After 6.5 years, Chelsea have broken the club’s transfer record, finally agreeing a transfer in excess of the £50m paid for Fernando Torres in January 2011 and destroying the jokey narrative of £35m-signings-only. That’s not necessarily surprising in a transfer market gone haywire, where Kyle Walker goes for £50m, Romelu Lukaku for at least £75m, and Alexandre Lacazette for €50m+ — and that’s before we get to the rumors about Alexis or Alex Sandro or Belotti — but Chelsea have seen fit to float the idea that Morata’s transfer may be just a little less outrageous than most.
Matt Law’s Chelsea sources are claiming a £58m “initial fee”, which is essentially matched by the BBC with their claim of a £60m agreement. But those figures are just as disingenous as when Manchester United reported (and thus set the narrative at) a £75m fee for Lukaku (when there’s an additional £15m in easily attainable bonuses and add-ons) or when Liverpool insisted that Mohamed Salah was not a record signing for them (when he was, and after the £7m in add-ons trigger, will have ended up costing the Reds £44m).
Why would clubs do this? Possibly to make themselves look better, or in Chelsea’s case, perhaps to take a jab at Mourinho and Lukaku and all the nonsense that had transpired in recent weeks.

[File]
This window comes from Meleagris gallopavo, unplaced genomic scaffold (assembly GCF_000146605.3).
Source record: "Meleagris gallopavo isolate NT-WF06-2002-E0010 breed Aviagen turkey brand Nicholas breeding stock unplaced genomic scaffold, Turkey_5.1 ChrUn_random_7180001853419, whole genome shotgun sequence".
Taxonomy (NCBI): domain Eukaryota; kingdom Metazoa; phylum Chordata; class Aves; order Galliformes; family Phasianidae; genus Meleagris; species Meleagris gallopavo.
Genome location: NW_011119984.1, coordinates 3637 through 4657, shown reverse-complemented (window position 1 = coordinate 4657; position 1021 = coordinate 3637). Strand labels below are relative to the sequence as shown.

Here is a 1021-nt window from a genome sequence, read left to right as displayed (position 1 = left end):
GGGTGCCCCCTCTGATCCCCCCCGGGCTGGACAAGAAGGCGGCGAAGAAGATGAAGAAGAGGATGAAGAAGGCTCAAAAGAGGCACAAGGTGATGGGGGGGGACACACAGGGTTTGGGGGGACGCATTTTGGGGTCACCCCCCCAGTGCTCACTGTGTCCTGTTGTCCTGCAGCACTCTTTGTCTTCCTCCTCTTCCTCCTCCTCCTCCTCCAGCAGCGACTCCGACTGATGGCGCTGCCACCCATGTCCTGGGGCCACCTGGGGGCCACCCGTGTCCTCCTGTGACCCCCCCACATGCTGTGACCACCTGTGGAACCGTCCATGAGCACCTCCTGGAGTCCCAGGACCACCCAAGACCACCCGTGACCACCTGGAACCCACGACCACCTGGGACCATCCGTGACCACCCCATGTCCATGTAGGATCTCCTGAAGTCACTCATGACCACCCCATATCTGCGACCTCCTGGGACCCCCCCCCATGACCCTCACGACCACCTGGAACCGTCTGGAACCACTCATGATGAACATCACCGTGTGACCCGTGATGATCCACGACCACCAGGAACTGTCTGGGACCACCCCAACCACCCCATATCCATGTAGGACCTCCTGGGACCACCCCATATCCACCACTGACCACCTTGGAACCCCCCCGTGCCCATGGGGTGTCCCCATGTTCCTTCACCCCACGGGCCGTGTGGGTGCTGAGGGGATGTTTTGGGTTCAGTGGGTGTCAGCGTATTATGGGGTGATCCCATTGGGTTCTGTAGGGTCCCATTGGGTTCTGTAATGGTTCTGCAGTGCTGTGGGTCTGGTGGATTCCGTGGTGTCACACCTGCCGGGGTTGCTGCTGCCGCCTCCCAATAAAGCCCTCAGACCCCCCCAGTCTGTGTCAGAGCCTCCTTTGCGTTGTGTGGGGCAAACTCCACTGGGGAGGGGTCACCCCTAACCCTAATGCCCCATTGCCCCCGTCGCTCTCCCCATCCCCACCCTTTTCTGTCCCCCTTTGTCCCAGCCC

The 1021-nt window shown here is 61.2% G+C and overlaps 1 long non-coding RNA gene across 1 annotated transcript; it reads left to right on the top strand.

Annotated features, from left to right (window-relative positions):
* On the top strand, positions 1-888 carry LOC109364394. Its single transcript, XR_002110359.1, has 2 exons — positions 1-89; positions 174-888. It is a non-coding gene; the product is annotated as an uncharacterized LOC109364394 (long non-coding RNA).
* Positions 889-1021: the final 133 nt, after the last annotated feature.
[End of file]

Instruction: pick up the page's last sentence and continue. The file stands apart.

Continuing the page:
What will Morata end up costing Chelsea in the end? Quite likely something much closer to the £70-75m rumored before. With the £70m also popping up as Chelsea’s max for transfer market spending for any given player, it would not be surprising to see easily attainable bonuses and add-ons on the magnitude of £10m revealed in due time. As far as Morata’s weekly wages are concerned, rumors have generally put him in the £150-170k range, which would fittingly slot him in at Diego Costa’s level.
In any case, this is all just administrative minutiae in the end. Chelsea were rumored to be willing to back Antonio Conte this summer to the tune of £150-200, if not more, and are now coming up against the lower end of that range after the acquisitions of Antonio Rudiger (£30m), Tiemoue Bakayoko (£40m+), and Alvaro Morata (£60m+). That does leave room for one more major signing, but more importantly, proves that all the talk about backing Conte wasn’t just hot air.
So, whether we want to call Morata a bargain or not, the most important part is that Chelsea are showing a commitment many had doubted the Board were capable of.